This course introduces the EurOtop manual and presents established and new techniques to predict wave overtopping at seawalls, flood embankments, breakwaters and other shoreline structures.
Developments close to a shoreline (coastal, estuarial or lakefront) are often exposed to significant flood risk and potential overtopping damage during storms. Such sites are often high value and with wave overtopping and flood risks likely to increase due to rising sea levels and stronger wind speeds, it is an increasingly urgent problem.
Understanding flood risk from wave overtopping is a key requirement for effective management of coastal and shoreline defences. Such defences range from simple earth banks to vertical concrete walls to more complex composite structures and each of these structures require different methods to assess overtopping.
- An introduction to the EurOtop manual.
- An introduction to techniques (both established and new) used to predict wave overtopping at shoreline structures.
- An introduction to the main types of structure.
- Definition of key structural and hydraulic parameters, discussion of the types of prediction methods, and guidance on how the results should be interpreted.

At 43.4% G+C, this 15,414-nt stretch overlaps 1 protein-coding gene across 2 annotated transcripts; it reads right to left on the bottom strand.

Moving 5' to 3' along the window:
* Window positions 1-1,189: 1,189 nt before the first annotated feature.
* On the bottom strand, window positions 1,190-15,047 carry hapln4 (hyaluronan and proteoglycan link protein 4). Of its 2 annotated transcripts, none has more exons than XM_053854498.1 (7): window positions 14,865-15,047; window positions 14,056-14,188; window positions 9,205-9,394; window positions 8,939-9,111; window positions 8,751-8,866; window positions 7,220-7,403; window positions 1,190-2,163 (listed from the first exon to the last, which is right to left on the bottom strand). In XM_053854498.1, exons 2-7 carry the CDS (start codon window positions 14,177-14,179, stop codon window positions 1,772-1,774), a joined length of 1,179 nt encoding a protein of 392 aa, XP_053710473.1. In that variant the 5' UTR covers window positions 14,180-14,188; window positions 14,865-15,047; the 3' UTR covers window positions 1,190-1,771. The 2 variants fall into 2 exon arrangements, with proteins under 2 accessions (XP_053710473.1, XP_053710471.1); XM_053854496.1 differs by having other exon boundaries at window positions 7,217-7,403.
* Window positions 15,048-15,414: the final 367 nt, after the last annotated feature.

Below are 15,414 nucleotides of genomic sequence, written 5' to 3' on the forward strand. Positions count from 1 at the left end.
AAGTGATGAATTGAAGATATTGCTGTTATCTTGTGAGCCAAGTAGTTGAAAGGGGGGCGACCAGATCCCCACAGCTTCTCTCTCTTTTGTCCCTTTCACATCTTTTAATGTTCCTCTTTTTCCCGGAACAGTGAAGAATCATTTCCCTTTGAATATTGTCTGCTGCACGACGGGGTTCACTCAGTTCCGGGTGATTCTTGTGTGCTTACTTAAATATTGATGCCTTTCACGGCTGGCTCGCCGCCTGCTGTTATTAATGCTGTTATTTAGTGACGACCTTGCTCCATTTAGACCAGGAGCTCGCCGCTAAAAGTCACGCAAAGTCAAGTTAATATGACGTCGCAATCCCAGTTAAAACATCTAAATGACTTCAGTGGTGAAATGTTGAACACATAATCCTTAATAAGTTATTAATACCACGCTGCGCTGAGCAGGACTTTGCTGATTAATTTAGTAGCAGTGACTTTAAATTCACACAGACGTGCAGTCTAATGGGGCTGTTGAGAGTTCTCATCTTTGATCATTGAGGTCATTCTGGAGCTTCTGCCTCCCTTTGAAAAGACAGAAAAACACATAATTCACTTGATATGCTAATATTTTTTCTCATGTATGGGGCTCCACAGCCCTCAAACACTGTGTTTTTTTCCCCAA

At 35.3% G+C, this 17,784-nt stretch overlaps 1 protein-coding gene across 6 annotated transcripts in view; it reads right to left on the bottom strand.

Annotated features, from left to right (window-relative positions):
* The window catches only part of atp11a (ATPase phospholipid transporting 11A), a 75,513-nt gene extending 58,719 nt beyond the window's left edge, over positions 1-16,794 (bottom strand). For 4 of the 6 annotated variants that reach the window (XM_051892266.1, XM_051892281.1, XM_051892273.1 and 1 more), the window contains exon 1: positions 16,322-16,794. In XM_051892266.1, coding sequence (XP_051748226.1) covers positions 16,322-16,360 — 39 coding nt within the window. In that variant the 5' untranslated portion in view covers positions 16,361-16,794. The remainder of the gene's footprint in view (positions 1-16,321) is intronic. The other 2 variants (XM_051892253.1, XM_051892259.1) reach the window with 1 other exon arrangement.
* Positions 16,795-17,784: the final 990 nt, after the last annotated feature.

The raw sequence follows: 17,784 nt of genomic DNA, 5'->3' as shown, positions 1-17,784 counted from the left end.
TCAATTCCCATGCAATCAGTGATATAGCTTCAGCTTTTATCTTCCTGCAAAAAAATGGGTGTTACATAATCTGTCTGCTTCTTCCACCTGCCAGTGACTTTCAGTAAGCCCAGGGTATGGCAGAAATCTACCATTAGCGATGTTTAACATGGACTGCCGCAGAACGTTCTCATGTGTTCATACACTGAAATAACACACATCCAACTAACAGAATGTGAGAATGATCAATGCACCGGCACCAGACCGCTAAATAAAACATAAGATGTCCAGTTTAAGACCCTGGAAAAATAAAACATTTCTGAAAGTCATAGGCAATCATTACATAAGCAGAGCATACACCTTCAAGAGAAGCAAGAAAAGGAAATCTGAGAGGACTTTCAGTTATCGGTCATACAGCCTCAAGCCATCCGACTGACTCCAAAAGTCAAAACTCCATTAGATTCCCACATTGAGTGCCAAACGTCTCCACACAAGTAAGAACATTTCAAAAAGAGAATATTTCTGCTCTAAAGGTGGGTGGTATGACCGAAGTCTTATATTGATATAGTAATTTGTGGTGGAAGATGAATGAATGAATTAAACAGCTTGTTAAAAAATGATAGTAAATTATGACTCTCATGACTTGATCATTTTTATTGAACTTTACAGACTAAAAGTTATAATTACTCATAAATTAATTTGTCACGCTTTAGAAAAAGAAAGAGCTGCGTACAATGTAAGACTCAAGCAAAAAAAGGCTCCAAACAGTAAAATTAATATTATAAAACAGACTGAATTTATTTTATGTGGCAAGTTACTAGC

- Guidance on tolerable discharges and overtopping processes.
- The main methods available for predicting overtopping (desk calculations; use of the neural network tool; PC Overtopping; EurOtop's online calculation tool).
Example calculations and case studies are used to illustrate key methods along with iterative or explicit approaches to setting a crest level.
Those who needs to be able to anticipate and/or predict wave overtopping including graduate and chartered engineers, flood risk managers, consultants, contractors, owners and operators of coastal or reservoir/lake frontages, post-graduate researchers.
At the end of the course participants will: be familiar with the most recent guidance on wave overtopping; have had hands-on experience of key input parameters and application of prediction tools and understand the levels of confidence that can be ascribed to such predictions; understand the significance of different sources of guidance, including recent or future research results; be able to devise alternative solutions to wave overtopping problems with confidence by understanding the overtopping process, and direct experience of the main prediction methods.